“Say therefore to the people of Israel, ‘I am the LORD , and I will bring you out from under the burdens of the Egyptians, and I will deliver you from slavery to them, and I will redeem you with an outstretched arm and with great acts of judgment’” (Ex. 6:6). Jonathan Edwards, in his six-part sermon series “The Wisdom of God Displayed in the Way of Salvation,” made the following astonishing statement:
The justice of God that required man’s damnation, and seemed inconsistent with his salvation, now as much requires the salvation of those that believe in Christ, as ever before it required their damnation. Salvation is an absolute debt to the believer from God, so that he may in justice demand it, on account of what his surety has done. For Christ has satisfied justice fully for his sin . . . . The believer may demand eternal life, because it has been merited by Christ. . . . That justice that seemed to require man’s destruction, now requires his salvation.
It is an astonishing statement because the Scriptures expressly teach that God owes us nothing but judgment because of our sin. Many have embraced the idea that God must be merciful to men. Accordingly, He is merciful, so He does not need to be just; or, because He is merciful, He can simply set aside His righteous judgments. After all, James 2:13 says, “mercy triumphs over judgment.” Mercy does triumph over judgment, but not by simply setting it aside; rather, mercy triumphs over judgment because judgment is fully executed and justice finally satisfied at the cross. The justice and mercy of God met together at Calvary (Ps. 85:10–11), securing God’s rich and everlasting mercy for hell-deserving sinners who believe on the Son of God. Mercy triumphs over judgment because mercy comes through judgment.
One of the clearest examples of this principle is the account of Israel’s redemption from Egypt. The mercy of God was displayed, in all its symbolic fullness, in Israel’s deliverance from the bondage of Egypt. The servile bondage that Israel endured under the hand of Pharaoh was a type of the bondage that all men, by nature, experience at the hand of Satan. The judgment the Lord sent on Egypt represented the judgment with which Christ would deal with sin and Satan. Nevertheless, Israel still had to undergo judgment in order to secure and receive the mercy of God. This judgment ultimately was realized in the death of the Passover lamb.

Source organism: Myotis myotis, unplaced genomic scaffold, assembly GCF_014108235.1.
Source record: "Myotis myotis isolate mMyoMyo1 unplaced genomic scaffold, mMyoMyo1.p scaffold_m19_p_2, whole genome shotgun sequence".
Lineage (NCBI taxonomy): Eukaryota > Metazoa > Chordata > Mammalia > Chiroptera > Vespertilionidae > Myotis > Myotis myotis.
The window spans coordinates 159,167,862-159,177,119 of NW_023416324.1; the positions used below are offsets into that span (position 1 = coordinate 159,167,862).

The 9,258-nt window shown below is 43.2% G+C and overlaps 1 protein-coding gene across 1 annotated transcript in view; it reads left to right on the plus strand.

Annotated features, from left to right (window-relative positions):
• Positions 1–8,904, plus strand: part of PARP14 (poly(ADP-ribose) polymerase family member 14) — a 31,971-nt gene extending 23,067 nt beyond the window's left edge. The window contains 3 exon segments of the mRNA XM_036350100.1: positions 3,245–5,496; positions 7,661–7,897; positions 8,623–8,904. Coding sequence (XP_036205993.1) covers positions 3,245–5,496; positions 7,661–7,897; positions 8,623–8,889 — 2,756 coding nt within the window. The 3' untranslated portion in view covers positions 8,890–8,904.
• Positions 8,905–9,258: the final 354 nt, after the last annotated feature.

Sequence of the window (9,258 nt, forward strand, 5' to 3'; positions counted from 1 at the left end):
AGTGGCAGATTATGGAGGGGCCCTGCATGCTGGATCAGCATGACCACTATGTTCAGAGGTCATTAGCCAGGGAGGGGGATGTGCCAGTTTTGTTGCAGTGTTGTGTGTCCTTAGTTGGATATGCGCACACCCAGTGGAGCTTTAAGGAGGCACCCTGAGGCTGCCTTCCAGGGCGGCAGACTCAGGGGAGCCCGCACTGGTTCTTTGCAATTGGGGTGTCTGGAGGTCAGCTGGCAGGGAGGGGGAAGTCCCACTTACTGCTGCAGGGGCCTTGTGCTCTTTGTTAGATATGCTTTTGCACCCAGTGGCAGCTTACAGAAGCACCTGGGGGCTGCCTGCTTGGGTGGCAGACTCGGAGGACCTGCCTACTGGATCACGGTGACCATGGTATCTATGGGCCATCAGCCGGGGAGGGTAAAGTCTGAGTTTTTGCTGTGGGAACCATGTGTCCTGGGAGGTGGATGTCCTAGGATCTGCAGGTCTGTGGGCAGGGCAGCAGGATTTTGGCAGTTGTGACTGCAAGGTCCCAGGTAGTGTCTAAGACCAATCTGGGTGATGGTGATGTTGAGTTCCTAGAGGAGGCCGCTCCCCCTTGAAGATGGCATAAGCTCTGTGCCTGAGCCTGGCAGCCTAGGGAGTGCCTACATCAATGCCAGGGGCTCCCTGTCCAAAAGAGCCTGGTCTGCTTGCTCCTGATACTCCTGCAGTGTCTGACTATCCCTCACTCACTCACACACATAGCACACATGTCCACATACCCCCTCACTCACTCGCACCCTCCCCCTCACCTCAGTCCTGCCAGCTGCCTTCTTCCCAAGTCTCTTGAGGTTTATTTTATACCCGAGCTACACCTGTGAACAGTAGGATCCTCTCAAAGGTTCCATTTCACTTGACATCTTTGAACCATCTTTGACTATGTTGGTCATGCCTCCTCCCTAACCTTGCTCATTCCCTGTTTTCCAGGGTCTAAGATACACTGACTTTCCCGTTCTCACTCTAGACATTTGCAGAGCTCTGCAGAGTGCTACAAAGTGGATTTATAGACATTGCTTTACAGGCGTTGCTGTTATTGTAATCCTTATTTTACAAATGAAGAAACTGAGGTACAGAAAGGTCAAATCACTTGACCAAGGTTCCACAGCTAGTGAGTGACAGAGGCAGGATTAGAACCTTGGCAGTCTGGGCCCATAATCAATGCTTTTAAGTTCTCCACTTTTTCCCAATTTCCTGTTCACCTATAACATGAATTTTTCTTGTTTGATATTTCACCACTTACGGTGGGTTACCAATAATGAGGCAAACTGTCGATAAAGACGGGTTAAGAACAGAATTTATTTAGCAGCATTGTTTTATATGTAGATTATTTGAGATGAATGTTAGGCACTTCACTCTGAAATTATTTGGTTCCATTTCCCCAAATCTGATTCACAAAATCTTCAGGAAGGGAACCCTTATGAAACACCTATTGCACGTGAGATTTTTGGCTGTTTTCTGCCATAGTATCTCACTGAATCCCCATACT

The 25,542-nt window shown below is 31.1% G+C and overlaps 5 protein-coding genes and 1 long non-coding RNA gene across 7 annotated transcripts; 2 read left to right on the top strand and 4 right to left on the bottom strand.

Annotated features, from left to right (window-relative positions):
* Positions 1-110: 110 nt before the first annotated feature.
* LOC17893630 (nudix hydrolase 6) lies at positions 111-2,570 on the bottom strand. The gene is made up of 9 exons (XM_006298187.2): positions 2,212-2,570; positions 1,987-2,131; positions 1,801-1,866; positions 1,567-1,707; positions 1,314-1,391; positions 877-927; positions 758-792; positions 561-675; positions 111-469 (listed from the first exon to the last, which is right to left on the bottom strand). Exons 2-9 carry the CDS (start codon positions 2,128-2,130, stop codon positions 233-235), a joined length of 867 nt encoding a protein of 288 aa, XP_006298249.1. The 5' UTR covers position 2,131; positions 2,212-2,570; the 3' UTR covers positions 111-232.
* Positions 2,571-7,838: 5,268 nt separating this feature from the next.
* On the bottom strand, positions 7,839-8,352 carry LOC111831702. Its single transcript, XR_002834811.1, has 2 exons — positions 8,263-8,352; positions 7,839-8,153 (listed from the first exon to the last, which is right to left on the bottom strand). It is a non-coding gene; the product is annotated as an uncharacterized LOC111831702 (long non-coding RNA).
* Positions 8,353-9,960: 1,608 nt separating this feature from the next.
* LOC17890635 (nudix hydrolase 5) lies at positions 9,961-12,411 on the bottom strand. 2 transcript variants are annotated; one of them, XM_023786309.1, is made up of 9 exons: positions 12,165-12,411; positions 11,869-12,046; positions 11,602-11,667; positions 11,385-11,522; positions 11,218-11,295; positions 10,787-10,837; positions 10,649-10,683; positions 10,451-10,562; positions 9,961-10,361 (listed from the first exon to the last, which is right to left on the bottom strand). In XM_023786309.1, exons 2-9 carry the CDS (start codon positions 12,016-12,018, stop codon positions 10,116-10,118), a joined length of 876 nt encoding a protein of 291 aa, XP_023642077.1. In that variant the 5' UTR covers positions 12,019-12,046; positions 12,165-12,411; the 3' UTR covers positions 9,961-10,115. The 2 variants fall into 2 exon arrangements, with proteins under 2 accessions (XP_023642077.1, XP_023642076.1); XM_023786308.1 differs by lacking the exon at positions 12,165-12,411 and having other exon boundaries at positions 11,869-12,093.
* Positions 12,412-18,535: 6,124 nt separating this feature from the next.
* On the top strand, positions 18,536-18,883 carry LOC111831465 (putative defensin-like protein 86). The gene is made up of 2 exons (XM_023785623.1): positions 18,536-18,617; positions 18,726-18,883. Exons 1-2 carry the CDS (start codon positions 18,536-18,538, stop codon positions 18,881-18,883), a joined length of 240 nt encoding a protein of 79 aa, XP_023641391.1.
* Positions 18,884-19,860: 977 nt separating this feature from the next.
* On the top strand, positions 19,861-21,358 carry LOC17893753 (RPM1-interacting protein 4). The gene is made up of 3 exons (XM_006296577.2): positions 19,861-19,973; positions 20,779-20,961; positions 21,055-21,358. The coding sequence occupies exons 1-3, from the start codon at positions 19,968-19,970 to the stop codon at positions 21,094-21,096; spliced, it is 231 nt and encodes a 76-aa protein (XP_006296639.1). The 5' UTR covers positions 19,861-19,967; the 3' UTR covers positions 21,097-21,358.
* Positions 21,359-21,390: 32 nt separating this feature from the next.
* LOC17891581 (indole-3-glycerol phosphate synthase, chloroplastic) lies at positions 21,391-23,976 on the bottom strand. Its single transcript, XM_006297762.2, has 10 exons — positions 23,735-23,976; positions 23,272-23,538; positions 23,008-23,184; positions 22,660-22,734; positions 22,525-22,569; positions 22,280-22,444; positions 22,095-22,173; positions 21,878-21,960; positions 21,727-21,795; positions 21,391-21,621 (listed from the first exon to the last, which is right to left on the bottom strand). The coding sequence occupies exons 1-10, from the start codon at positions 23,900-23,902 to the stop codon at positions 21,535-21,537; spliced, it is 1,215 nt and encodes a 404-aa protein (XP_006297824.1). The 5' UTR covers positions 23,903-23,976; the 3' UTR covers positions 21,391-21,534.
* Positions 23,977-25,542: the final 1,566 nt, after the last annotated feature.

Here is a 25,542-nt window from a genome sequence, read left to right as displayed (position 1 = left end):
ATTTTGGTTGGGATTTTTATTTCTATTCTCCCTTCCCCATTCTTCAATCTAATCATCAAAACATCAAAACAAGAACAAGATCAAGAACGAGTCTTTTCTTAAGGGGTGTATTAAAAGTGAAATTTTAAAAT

It is remarkable that the first nine plagues did not fall on Israel. God was making a distinction between Israel and Egypt. At first glance, the reader might be tempted to conclude that Israel did not deserve judgment. But in the tenth (and most severe) plague — the death of the firstborn — this distinction was removed. God was revealing that Israel deserved the same judgment as Egypt.
Mercy is not getting what you deserve. Therefore, in His mercy God made a provision for Israel. If an Israelite would, in faith, kill spotless lambs and put their blood on the doorposts of their homes (in accord with God’s instructions), the Lord would pass over each and every home on which He saw the blood. If an Israelite did not put the blood on the doorposts of his house, the Lord would enter that home and execute judgment on the firstborn — both man and beast. The provision was clear: judgment would fall on either the substitute lamb or on the firstborn.
Judgment fell on God’s firstborn Son at Calvary. In the death of Jesus, the believer underwent the judgment of God. By union with Him, we died when He died (Col. 3:3). In His resurrection, we rose when He rose (v. 1). When He hung on the cross, the justice of God did not pass over Jesus. He was the spotless Lamb who “bore our sins in his body on the tree” (1 Peter 2:24). He was the perfect substitute. The judgment of God fell on Him for the sins of His people. Just as the judgment that God sent on Egypt was the means of Israel’s salvation, the judgment that Christ endured at Calvary was the means of the salvation of sinners.
In His infinite wisdom, the Lord has devised a plan to uphold His justice and show His mercy. In the death of Christ, God is “just and the justifier of the one who has faith in Jesus” (Rom. 3:26). Men have either been judged at Calvary or they will be judged for all eternity. The sacrifice of Christ was so perfect that, just as it would have been unjust for God to kill the firstborn of Israel if the blood were seen on the doorposts, it would be unjust for Him to cast away those for whom Christ died. The apostle John taught as much when he wrote, “If we confess our sins, he is faithful and just to forgive us our sins and to cleanse us from all unrighteousness” (1 John 1:9). So, with Edwards, we can safely say, “the believer may demand eternal life, because it has been merited by Christ . . . that justice that seemed to require man’s destruction, now requires his salvation.”